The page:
When someone “falls” there´s usually no lack of opportunists who will swiftly look for ways of deriving personal profit from the circumstances.
En casa del herrero, cuchara de palo
In the blacksmith´s house, a wooden spoon
It notes that in the place where it would be most expected to find something it´s often absent. It´s used as well when children don´t follow on their parents´ footsteps.
En boca cerrada no entran moscas
Flies don´t enter a shut mouth
By abstaining from unnecessary talk one prevents many evils.
En tierra de ciegos, el tuerto es rey
In the land of the blind, the one-eyed is king
Even a mediocre person can stand out if surrounded by lesser people.
Más vale ser cabeza de ratón que cola de león
Better to be a mouse´s head than a lion’s tail
According to this famous Spanish saying, it is preferable to lead at a more modest level than to be one-among many in higher circles.
En todas partes se cuecen habas
”Habas” everywhere are cooked
Habas are a type of broad bean. They used to be regarded as food for the poor as well as for animals.
No one and no place is exempt from problems and unpleasantness.
Errando se aprende a herrar
By making mistakes (errar: “to make mistakes”) one learns the blacksmith's trade (herrar)
By trial and error we learn.
Gato con guantes no caza ratones
A cat with mittens cannot hunt mice
One cannot knead dough without getting one’s hands into the thick of it. To get a task properly done one must forgo elegancies and refinements that are out of place.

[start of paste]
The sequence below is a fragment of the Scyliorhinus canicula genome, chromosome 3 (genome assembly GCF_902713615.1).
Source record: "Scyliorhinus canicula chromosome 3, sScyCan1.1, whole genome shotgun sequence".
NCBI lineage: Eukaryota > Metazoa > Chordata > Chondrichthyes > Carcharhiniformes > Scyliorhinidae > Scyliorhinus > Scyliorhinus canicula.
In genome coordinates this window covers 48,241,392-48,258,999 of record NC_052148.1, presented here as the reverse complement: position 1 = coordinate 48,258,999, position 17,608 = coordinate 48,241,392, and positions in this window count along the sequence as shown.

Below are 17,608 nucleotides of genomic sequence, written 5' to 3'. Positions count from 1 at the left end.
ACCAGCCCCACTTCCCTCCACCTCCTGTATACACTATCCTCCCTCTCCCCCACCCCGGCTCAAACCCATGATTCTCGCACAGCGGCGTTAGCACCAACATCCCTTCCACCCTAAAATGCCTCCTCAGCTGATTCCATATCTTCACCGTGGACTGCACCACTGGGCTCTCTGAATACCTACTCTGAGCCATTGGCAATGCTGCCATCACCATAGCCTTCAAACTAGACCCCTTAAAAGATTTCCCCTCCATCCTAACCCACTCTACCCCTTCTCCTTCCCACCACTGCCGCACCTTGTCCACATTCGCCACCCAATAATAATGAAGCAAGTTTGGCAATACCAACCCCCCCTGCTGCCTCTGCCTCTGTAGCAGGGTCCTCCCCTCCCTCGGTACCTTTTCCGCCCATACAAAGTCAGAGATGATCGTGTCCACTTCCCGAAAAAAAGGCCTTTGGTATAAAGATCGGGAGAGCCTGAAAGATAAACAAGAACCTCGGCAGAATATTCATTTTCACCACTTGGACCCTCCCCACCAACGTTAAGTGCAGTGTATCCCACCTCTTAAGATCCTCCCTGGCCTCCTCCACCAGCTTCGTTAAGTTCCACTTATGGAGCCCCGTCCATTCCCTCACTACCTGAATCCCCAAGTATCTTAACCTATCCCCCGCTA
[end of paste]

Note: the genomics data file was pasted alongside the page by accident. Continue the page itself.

Hierba mala nunca muere
Weeds never die
This refers to the fact that weeds, although generally unwanted, are often very resilient. They proliferate even in poor conditions, in contrast to many finer plants which require special care to thrive. Ranking very high in the popularity list, this famous Spanish saying is used referring to bad people and vermin to point out that evil dies hard.
Mucho ruido y pocas nueces
Lots of noise and little substance
Much bragging and little to brag about.
Más vale pájaro en mano que ciento volando
Better a bird in hand than a hundred in the sky
This saying has an English equivalent: "A bird in the hand is worth two in the bush". What we actually have is worth more than what we possibly could have...but don't!
The message is to "stay real" and not go looking for "pie in the sky".
Nunca es tarde cuando la dicha es buena
It´s never too late for joy
When good fortune finally strikes, one doesn’t mind having waited.
Quien mucho abarca poco aprieta
He who takes too much upon himself can't do justice to all of his assumed duties
Abarcar: “to encompass”
This saying refers to a person who, for trying to carry out many things at once, doesn´t do any of them well.
Zapatero a tus zapatos
Shoemaker, to your shoes!
A person should express his opinion and give advice only within the realm of his competence. When in doubt, he cannot go wrong by minding his own business.
These are but a few out of the most common among famous Spanish sayings. You´ve made a couple of them your own? You´ll find many more famous Spanish sayings, along with other less well-known ones, elsewhere in this site...
And, of course, the Practical Rules for Living offered by these other Spanish sayings are also a must! You'll find among them some really famous Spanish sayings, like Cobra buena fama y échate a dormir, Agua que no has de beber, déjala correr and many, many others...
Return to Explore the Spanish Language
Our thanks to Mikhael Zemtsov and Enno Voorhorst for delighting us all with their original arrangement and interpretation of Asturias by Isaac Albeniz!